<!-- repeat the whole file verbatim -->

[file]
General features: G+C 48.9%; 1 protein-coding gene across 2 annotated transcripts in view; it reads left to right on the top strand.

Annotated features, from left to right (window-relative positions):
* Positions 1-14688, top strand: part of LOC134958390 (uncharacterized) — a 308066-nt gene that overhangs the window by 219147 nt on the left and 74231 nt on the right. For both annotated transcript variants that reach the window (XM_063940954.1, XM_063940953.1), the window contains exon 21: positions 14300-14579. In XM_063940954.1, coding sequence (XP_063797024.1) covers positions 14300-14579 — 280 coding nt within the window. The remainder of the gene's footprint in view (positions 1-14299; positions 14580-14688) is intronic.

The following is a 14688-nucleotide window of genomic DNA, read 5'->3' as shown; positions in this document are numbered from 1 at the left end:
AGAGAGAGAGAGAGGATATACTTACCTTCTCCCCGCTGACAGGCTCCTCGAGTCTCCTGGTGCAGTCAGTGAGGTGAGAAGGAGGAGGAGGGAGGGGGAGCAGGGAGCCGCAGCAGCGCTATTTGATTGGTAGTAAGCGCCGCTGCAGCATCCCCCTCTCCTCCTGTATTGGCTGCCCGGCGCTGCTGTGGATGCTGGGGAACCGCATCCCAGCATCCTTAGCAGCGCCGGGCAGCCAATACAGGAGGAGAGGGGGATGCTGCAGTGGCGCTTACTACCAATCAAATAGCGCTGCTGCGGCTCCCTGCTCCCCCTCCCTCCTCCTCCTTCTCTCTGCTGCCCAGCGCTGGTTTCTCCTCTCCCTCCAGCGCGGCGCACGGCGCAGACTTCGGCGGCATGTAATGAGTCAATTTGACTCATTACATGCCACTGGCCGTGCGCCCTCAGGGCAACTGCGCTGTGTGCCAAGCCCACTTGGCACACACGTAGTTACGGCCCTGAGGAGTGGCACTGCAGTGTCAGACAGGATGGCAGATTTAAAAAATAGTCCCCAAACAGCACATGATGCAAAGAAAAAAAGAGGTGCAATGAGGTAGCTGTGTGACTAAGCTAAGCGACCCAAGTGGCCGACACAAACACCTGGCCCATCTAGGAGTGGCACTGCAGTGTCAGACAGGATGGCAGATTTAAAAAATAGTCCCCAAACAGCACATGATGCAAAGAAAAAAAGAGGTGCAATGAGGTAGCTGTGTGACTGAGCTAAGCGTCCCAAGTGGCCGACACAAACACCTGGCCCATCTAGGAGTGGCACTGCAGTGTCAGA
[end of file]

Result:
General features: G+C 48.9%; 1 protein-coding gene across 2 annotated transcripts in view; it reads left to right on the top strand.

Annotated features, from left to right (window-relative positions):
* Positions 1-14688, top strand: part of LOC134958390 (uncharacterized) — a 308066-nt gene that overhangs the window by 219147 nt on the left and 74231 nt on the right. For both annotated transcript variants that reach the window (XM_063940954.1, XM_063940953.1), the window contains exon 21: positions 14300-14579. In XM_063940954.1, coding sequence (XP_063797024.1) covers positions 14300-14579 — 280 coding nt within the window. The remainder of the gene's footprint in view (positions 1-14299; positions 14580-14688) is intronic.

The following is a 14688-nucleotide window of genomic DNA, read 5'->3' as shown; positions in this document are numbered from 1 at the left end:
AGAGAGAGAGAGAGGATATACTTACCTTCTCCCCGCTGACAGGCTCCTCGAGTCTCCTGGTGCAGTCAGTGAGGTGAGAAGGAGGAGGAGGGAGGGGGAGCAGGGAGCCGCAGCAGCGCTATTTGATTGGTAGTAAGCGCCGCTGCAGCATCCCCCTCTCCTCCTGTATTGGCTGCCCGGCGCTGCTGTGGATGCTGGGGAACCGCATCCCAGCATCCTTAGCAGCGCCGGGCAGCCAATACAGGAGGAGAGGGGGATGCTGCAGTGGCGCTTACTACCAATCAAATAGCGCTGCTGCGGCTCCCTGCTCCCCCTCCCTCCTCCTCCTTCTCTCTGCTGCCCAGCGCTGGTTTCTCCTCTCCCTCCAGCGCGGCGCACGGCGCAGACTTCGGCGGCATGTAATGAGTCAATTTGACTCATTACATGCCACTGGCCGTGCGCCCTCAGGGCAACTGCGCTGTGTGCCAAGCCCACTTGGCACACACGTAGTTACGGCCCTGAGGAGTGGCACTGCAGTGTCAGACAGGATGGCAGATTTAAAAAATAGTCCCCAAACAGCACATGATGCAAAGAAAAAAAGAGGTGCAATGAGGTAGCTGTGTGACTAAGCTAAGCGACCCAAGTGGCCGACACAAACACCTGGCCCATCTAGGAGTGGCACTGCAGTGTCAGACAGGATGGCAGATTTAAAAAATAGTCCCCAAACAGCACATGATGCAAAGAAAAAAAGAGGTGCAATGAGGTAGCTGTGTGACTGAGCTAAGCGTCCCAAGTGGCCGACACAAACACCTGGCCCATCTAGGAGTGGCACTGCAGTGTCAGA